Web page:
December 12, 2022

Three Reasons To Start Your College Resume… Now!

Everyone is familiar with the resume. It’s a short overview of a person’s job history, accomplishments, and skills meant to help them apply for a job opening, scholarship, or program. 

What many don’t realize is that the resume is just as important in applying to college as it is in applying for a full-time job. While it’s not explicitly required on the standard Common App, the resume serves the same function as ACT and SAT scores, personal essays, and letters of recommendation: It helps students demonstrate why they’re valuable applicants.

In this blog, we’ll summarize three of the ways that a resume can accomplish this goal for you. In the process, we’ll give you some brief tips on how you can use the resume to put your best foot forward in the application process and give tips on what you might want to include in it.

1. Resumes Show Your Achievements

Did you complete a summer program or leadership conference? Have you won your high school’s local robotics competition or Model UN tournament? Were you selected to manage the ice cream machine at the restaurant where you work part-time?

All of these are achievements that can help tell a college admissions officer what you excel at. Great or small, your resume can be used to demonstrate the different skills you possess and the ways that you’ve applied them—in a way that might be missed in your essay or letters of recommendation. It can be another tool for you to tell your story.

2. Resumes Demonstrate Your Interests

It can also tell a college admissions officer what drives you, and which interests you’ve pursued. Through your college resume, you can provide a snapshot of your life that might demonstrate why you are a great candidate for a particular academic program.

Depending on where you’re applying and what you are interested in, you might want to craft your resume to tell a particular story over another. If you are applying to a fine arts program, for example, you might want to put greater emphasis (and detail) into an art show you won while shortening your descriptions of the summer you interned at a congressional office.

Any experience can be good to put on a resume but some experiences might do an easier job of telling others the path you envision taking in college and beyond.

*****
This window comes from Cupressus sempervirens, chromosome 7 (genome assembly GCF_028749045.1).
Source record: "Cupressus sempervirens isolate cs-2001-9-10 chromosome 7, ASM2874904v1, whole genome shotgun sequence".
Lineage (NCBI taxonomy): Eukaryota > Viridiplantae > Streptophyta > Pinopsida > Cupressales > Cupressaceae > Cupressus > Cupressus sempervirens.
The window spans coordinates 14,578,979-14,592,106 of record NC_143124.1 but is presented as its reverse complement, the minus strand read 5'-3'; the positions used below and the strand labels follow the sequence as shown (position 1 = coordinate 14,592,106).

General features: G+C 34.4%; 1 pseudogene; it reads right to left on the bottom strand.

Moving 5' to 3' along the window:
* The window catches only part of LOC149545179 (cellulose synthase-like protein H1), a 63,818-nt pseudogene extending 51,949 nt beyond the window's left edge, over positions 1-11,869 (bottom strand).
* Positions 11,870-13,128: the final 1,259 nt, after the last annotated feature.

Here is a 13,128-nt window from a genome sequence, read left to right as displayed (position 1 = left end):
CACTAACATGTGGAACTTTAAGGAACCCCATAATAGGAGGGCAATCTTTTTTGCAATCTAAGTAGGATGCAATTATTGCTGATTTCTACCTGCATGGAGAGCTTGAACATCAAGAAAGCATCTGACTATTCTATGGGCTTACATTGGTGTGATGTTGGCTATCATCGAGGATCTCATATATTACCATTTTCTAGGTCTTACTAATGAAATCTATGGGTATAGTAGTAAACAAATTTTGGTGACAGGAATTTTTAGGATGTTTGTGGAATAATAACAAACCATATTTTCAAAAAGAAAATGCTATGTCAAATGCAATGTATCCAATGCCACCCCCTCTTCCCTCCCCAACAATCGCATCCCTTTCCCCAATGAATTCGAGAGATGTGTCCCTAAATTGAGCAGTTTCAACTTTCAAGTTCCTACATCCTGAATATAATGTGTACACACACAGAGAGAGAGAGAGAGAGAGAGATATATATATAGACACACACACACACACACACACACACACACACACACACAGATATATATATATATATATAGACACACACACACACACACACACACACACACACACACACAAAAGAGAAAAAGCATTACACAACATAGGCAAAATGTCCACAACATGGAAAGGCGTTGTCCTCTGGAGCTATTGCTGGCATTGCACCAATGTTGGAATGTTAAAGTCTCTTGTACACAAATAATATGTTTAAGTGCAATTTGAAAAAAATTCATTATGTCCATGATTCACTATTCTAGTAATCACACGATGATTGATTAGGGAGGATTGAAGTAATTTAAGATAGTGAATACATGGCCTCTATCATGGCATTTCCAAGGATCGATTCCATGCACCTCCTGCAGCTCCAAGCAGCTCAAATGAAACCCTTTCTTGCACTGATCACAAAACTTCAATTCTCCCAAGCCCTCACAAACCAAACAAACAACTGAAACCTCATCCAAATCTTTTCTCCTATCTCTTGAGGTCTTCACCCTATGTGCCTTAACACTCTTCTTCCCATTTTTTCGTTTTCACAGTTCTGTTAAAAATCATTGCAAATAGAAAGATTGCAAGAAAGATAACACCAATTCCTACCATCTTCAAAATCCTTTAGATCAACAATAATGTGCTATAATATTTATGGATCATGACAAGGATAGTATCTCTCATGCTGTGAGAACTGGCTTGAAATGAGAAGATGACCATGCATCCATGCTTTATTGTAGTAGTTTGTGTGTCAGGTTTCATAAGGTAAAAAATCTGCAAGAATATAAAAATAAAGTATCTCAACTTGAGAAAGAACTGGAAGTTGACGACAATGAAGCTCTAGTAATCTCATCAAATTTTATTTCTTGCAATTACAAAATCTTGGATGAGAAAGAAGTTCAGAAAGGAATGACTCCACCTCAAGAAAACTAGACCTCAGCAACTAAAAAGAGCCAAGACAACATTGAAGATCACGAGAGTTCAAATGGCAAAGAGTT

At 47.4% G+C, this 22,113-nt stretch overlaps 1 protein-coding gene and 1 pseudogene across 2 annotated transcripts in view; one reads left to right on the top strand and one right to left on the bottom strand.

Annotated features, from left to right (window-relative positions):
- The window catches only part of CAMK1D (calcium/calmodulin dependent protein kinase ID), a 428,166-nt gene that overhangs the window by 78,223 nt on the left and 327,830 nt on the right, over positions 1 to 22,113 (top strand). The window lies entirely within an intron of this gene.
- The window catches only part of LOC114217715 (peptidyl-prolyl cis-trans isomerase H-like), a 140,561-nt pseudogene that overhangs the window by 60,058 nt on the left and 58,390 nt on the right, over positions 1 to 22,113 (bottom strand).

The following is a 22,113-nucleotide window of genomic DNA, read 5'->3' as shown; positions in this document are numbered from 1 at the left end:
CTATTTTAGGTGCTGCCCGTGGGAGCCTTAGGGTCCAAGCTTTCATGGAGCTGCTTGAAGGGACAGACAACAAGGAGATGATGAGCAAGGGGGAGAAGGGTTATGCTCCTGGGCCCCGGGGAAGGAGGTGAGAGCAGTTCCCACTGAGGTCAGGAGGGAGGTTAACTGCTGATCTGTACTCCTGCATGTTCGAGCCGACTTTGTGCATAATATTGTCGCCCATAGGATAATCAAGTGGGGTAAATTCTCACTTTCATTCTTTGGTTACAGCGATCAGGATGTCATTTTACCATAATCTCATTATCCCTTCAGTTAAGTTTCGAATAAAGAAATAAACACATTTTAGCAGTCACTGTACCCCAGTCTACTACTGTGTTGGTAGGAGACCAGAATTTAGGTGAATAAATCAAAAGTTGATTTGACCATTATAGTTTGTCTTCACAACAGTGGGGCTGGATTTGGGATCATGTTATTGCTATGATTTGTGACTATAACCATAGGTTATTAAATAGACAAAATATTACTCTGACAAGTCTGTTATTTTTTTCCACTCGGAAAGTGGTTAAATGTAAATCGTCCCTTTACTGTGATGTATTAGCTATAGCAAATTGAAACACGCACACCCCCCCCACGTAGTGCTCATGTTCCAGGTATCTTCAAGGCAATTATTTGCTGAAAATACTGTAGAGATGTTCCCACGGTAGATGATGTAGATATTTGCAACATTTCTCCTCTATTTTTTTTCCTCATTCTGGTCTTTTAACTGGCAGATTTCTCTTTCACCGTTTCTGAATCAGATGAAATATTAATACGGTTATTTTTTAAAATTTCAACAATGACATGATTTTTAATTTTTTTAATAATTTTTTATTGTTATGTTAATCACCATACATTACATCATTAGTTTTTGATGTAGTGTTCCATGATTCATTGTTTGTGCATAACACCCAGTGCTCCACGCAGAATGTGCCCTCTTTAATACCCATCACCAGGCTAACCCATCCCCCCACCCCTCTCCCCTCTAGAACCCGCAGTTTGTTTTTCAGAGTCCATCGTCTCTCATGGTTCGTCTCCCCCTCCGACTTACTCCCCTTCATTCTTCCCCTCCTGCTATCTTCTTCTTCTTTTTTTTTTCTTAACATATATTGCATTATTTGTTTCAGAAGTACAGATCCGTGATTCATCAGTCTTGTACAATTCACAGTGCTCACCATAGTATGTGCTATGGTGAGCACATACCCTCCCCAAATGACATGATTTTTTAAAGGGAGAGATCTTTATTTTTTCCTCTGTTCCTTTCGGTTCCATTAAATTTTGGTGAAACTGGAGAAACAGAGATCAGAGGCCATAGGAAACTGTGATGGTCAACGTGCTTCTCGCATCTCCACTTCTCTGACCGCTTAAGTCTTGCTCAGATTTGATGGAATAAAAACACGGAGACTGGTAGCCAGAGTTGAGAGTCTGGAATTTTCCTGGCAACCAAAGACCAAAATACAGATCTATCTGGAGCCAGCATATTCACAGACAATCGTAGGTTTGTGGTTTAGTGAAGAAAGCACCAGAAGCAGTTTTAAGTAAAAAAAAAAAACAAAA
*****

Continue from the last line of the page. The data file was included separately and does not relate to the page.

3. Resumes Prove You Will Be Part of the College Community

Finally, a fleshed-out resume is a great way of demonstrating you’ll seize the opportunities your college of choice presents to you.

Few colleges want students who will spend all day hiding in their dorm rooms. They want students who are motivated and engaged. They want students who will go out and contribute to their college campus by joining clubs, pursuing internships, and leading their academic department. When they graduate, they want students who will take their degree and find some way to apply it.

You can show your college that you will be active and engaged by showing the diverse activities you are involved in. If you volunteer at your place of worship or provide service to those in need, that can demonstrate an awareness of others. It shows that you carpe diem, seize the day.


Of course, resumes can serve other functions as well. They can demonstrate your professional writing abilities, your seriousness as an applicant, and your desire to go beyond the bare minimum. The three items listed in this blog are only the most common reasons we recommend for resumes.

Students should talk with their Class 101 college advisor about how to make a resume work for them and whether they might need other compilations of their skills—such as a portfolio for those pursuing art. Find your closest Class 101 location today and make your resume stand out from the crowd. 

Article updated 2024

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